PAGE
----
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New, Disruptive Ways to Save the Environment

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Back in 2010, the New York Times magazine ran a feature on what’s known as the “Freegan” movement. In theory, the idea (ably parodied by IFC’s Portlandia) is living by “salvaging what others waste and -- when possible -- living without the use of currency.”

In practice, this involves a lot of dumpster diving and squatting in abandoned houses. The Times describes the movement as a mix of communism, environmentalism, a DIY ethic, and frugality.

Whether or not Freeganism is dirty or dangerous is up for debate, but it’s popularity is not. Last summer, the Daily Mail reported on a major Freegan feast right here in New York City. Many of the participants were otherwise successful young professionals.

For those of us who care about the environment but want to stop one step short of finding dinner in a dumpster, there are a few, slightly less free options. Earlier today, the Atlantic provided some examples of eco-friendly practices a bit more extreme than low flow toilets.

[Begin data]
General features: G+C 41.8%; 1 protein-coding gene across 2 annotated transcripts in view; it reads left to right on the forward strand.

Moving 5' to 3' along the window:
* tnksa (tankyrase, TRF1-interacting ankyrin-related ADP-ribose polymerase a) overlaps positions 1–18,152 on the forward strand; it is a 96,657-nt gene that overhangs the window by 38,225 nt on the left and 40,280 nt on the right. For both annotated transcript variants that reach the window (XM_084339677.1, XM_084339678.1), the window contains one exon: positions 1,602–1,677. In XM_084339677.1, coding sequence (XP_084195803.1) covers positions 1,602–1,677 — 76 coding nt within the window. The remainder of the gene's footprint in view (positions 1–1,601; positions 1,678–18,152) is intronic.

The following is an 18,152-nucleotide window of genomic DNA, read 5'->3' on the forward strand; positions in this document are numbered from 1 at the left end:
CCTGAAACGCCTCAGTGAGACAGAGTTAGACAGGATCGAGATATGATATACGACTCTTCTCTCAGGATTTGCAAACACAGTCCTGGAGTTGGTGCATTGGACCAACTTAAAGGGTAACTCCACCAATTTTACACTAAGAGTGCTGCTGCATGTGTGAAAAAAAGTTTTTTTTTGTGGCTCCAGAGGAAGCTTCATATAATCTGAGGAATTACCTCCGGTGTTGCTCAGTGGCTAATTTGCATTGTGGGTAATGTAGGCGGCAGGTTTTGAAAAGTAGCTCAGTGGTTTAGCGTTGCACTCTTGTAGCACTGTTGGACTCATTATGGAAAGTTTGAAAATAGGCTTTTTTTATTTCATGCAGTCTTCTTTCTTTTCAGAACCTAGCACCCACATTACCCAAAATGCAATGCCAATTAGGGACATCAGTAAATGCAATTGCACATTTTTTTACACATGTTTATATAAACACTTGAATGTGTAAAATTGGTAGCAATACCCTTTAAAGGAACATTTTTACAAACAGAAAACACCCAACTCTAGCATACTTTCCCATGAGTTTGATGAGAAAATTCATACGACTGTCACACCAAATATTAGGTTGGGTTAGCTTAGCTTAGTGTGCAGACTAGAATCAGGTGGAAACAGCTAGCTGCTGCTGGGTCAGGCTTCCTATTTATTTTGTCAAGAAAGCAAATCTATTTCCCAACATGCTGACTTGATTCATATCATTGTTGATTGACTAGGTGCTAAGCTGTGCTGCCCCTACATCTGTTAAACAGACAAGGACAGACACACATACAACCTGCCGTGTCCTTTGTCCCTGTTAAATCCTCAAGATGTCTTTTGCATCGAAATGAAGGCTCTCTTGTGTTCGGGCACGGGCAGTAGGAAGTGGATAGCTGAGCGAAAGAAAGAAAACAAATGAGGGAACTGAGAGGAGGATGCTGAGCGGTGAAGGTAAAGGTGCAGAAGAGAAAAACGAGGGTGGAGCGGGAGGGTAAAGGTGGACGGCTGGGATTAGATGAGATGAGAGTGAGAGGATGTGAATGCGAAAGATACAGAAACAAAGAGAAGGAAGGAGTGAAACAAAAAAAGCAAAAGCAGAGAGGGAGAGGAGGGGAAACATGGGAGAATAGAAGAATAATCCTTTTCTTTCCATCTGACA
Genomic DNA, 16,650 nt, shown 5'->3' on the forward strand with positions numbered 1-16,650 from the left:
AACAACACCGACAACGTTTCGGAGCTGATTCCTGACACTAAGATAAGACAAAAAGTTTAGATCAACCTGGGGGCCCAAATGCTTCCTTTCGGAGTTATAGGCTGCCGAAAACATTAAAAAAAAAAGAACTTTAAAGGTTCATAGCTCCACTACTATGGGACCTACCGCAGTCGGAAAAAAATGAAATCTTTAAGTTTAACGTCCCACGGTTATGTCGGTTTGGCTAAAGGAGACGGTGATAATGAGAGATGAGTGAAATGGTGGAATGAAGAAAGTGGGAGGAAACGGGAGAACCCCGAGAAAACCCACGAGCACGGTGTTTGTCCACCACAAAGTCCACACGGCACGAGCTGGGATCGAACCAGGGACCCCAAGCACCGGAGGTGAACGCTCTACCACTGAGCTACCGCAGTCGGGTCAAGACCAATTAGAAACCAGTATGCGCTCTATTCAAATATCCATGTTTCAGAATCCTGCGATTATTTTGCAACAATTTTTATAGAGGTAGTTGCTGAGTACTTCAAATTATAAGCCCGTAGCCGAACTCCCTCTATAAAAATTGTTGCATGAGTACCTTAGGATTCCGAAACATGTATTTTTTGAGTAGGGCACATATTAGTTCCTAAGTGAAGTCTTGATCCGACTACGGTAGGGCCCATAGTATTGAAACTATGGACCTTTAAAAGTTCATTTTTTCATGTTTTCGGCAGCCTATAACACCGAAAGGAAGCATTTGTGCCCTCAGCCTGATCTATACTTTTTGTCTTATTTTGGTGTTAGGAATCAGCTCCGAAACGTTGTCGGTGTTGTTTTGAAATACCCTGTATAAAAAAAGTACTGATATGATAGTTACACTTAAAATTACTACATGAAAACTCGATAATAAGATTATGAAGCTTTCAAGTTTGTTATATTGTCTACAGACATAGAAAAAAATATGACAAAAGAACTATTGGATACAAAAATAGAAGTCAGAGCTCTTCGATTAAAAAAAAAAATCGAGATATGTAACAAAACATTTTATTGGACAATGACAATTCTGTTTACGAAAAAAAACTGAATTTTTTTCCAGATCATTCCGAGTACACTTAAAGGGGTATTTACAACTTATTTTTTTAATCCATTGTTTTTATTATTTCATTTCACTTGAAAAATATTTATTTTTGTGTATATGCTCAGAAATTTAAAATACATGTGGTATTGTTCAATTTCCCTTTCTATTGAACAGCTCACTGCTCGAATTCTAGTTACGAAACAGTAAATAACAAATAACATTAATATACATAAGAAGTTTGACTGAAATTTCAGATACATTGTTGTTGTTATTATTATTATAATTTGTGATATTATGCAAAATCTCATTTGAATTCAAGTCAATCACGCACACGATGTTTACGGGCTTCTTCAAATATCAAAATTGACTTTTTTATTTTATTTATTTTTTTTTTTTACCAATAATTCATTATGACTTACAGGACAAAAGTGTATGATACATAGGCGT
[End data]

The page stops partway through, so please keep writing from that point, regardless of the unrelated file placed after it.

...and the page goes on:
Some ideas are disgusting, like brewing manure tea (not to drink, but as fertilizer) or peeing in a bucket to avoid flushing the toilet. One suggestion, the Diva cup, is a reusable feminine hygiene product that works about how you think it would, given the name.

Others are just annoying and expensive, like a shower that kicks you out if you use too much water or installing a bidet. The truly dedicated might donate their cars to reduce carbon emissions and help the less fortunate.

Of course, there are a number of practical ways to help the environment and save money, like going to the library. For the lazy, turning off appliances when leaving the house should have at least some impact.

And, for people with money to spare who don’t want to buy a new shower but want to do something for the environment, there’s always carbon offsets.
POSITION:  No positions in stocks mentioned.